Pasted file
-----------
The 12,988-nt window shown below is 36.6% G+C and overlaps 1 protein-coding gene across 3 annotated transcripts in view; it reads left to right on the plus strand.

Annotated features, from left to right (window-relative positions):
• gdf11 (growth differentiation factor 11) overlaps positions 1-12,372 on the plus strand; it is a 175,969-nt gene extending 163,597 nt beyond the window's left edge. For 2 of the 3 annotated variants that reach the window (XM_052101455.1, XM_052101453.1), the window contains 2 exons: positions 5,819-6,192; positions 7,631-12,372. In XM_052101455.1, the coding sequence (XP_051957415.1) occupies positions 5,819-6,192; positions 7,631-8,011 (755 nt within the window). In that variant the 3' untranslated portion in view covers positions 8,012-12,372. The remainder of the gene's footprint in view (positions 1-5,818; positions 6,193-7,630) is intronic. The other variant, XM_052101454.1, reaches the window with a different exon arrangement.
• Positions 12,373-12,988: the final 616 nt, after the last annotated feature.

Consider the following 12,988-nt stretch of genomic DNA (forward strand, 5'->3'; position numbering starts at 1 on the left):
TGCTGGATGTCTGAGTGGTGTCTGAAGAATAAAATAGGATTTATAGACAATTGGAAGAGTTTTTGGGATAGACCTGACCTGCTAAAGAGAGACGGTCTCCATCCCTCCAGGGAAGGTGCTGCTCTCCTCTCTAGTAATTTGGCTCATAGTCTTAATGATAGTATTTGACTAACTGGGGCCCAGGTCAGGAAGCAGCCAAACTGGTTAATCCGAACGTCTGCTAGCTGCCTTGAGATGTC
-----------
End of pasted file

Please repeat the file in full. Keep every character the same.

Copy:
The 12,988-nt window shown below is 36.6% G+C and overlaps 1 protein-coding gene across 3 annotated transcripts in view; it reads left to right on the plus strand.

Annotated features, from left to right (window-relative positions):
• gdf11 (growth differentiation factor 11) overlaps positions 1-12,372 on the plus strand; it is a 175,969-nt gene extending 163,597 nt beyond the window's left edge. For 2 of the 3 annotated variants that reach the window (XM_052101455.1, XM_052101453.1), the window contains 2 exons: positions 5,819-6,192; positions 7,631-12,372. In XM_052101455.1, the coding sequence (XP_051957415.1) occupies positions 5,819-6,192; positions 7,631-8,011 (755 nt within the window). In that variant the 3' untranslated portion in view covers positions 8,012-12,372. The remainder of the gene's footprint in view (positions 1-5,818; positions 6,193-7,630) is intronic. The other variant, XM_052101454.1, reaches the window with a different exon arrangement.
• Positions 12,373-12,988: the final 616 nt, after the last annotated feature.

Consider the following 12,988-nt stretch of genomic DNA (forward strand, 5'->3'; position numbering starts at 1 on the left):
TGCTGGATGTCTGAGTGGTGTCTGAAGAATAAAATAGGATTTATAGACAATTGGAAGAGTTTTTGGGATAGACCTGACCTGCTAAAGAGAGACGGTCTCCATCCCTCCAGGGAAGGTGCTGCTCTCCTCTCTAGTAATTTGGCTCATAGTCTTAATGATAGTATTTGACTAACTGGGGCCCAGGTCAGGAAGCAGCCAAACTGGTTAATCCGAACGTCTGCTAGCTGCCTTGAGATGTC